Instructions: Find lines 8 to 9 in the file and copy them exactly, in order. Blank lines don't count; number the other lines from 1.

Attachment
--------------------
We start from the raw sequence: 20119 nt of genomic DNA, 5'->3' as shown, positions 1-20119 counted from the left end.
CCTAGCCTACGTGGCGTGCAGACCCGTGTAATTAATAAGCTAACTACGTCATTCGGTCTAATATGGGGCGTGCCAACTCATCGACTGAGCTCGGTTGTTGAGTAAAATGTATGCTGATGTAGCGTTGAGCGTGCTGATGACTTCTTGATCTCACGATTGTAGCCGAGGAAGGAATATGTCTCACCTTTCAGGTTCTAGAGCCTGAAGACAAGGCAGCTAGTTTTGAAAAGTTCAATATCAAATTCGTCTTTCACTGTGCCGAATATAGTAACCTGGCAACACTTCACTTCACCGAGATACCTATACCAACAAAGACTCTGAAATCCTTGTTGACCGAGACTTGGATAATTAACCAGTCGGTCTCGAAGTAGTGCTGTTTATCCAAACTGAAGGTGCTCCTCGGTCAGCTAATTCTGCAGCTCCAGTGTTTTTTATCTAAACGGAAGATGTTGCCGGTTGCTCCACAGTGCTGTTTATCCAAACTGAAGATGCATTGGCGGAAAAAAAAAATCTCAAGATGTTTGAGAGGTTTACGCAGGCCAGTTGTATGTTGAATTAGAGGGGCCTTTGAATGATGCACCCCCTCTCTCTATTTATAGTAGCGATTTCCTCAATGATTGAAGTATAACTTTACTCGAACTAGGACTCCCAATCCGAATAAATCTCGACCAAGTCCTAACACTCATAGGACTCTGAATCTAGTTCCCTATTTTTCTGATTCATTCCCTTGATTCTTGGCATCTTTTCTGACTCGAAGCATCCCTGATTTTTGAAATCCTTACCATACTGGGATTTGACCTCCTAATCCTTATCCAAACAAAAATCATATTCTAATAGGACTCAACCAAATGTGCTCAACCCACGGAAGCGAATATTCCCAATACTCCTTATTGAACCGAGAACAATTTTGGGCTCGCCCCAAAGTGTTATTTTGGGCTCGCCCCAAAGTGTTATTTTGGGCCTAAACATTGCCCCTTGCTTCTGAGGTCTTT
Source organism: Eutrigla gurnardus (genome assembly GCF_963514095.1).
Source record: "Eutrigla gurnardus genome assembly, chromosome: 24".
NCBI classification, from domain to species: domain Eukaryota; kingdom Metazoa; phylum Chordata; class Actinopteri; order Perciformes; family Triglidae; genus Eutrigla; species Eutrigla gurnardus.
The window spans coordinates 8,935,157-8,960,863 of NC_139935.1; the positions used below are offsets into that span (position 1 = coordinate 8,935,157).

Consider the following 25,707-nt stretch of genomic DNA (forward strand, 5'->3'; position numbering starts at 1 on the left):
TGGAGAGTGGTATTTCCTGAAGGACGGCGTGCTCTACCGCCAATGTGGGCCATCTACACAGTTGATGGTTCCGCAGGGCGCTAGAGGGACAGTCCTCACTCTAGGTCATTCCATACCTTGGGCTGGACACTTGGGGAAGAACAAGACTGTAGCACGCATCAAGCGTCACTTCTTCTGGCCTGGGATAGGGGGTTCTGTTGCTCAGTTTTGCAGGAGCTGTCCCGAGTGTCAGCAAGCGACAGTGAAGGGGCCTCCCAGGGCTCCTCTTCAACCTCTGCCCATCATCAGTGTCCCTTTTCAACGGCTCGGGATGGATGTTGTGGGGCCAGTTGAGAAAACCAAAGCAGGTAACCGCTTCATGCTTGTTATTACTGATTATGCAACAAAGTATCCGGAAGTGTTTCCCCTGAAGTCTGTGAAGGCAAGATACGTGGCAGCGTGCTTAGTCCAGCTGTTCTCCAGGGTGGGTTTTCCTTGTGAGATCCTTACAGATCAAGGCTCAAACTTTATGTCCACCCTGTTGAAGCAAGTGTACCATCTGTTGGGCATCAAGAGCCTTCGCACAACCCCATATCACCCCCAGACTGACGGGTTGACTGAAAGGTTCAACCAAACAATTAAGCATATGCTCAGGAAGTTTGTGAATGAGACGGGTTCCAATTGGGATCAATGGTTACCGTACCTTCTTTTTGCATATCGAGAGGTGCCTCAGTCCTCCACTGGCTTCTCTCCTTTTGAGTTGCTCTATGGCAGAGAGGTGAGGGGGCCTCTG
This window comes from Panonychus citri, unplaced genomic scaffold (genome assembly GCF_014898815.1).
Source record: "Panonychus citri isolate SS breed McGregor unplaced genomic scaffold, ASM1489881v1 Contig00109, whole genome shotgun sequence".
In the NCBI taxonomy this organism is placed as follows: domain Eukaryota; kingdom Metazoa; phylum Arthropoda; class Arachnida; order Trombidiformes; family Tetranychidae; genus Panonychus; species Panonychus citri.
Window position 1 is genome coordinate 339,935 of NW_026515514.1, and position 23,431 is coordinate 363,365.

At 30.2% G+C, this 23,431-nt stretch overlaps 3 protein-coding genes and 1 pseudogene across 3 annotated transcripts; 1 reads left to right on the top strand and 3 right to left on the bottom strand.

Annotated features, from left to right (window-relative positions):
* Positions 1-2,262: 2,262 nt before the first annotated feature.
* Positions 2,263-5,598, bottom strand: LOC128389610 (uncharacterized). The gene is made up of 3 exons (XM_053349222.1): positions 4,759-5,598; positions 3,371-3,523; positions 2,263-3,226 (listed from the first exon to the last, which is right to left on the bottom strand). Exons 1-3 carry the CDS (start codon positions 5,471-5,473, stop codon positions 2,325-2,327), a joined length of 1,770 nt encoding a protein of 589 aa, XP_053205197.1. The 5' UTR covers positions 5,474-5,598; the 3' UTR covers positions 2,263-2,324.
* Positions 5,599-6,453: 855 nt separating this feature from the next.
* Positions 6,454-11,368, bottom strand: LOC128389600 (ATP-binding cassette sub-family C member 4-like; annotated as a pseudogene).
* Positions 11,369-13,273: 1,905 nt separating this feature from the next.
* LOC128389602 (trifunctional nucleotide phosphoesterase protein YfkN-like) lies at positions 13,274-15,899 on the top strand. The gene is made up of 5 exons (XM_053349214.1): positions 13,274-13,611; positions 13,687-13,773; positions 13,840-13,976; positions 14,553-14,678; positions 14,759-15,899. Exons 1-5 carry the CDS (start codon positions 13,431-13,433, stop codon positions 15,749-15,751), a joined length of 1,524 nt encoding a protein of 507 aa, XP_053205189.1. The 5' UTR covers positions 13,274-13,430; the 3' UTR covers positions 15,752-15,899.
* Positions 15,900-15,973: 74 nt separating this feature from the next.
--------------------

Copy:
TGGAGAGTGGTATTTCCTGAAGGACGGCGTGCTCTACCGCCAATGTGGGCCATCTACACAGTTGATGGTTCCGCAGGGCGCTAGAGGGACAGTCCTCACTCTAGGTCATTCCATACCTTGGGCTGGACACTTGGGGAAGAACAAGACTGTAGCACGCATCAAGCGTCACTTCTTCTGGCCTGGGATAGGGGGTTCTGTTGCTCAGTTTTGCAGGAGCTGTCCCGAGTGTCAGCAAGCGACAGTGAAGGGGCCTCCCAGGGCTCCTCTTCAACCTCTGCCCATCATCAGTGTCCCTTTTCAACGGCTCGGGATGGATGTTGTGGGGCCAGTTGAGAAAACCAAAGCAGGTAACCGCTTCATGCTTGTTATTACTGATTATGCAACAAAGTATCCGGAAGTGTTTCCCCTGAAGTCTGTGAAGGCAAGATACGTGGCAGCGTGCTTAGTCCAGCTGTTCTCCAGGGTGGGTTTTCCTTGTGAGATCCTTACAGATCAAGGCTCAAACTTTATGTCCACCCTGTTGAAGCAAGTGTACCATCTGTTGGGCATCAAGAGCCTTCGCACAACCCCATATCACCCCCAGACTGACGGGTTGACTGAAAGGTTCAACCAAACAATTAAGCATATGCTCAGGAAGTTTGTGAATGAGACGGGTTCCAATTGGGATCAATGGTTACCGTACCTTCTTTTTGCATATCGAGAGGTGCCTCAGTCCTCCACTGGCTTCTCTCCTTTTGAGTTGCTCTATGGCAGAGAGGTGAGGGGGCCTCTG
This window comes from Panonychus citri, unplaced genomic scaffold (genome assembly GCF_014898815.1).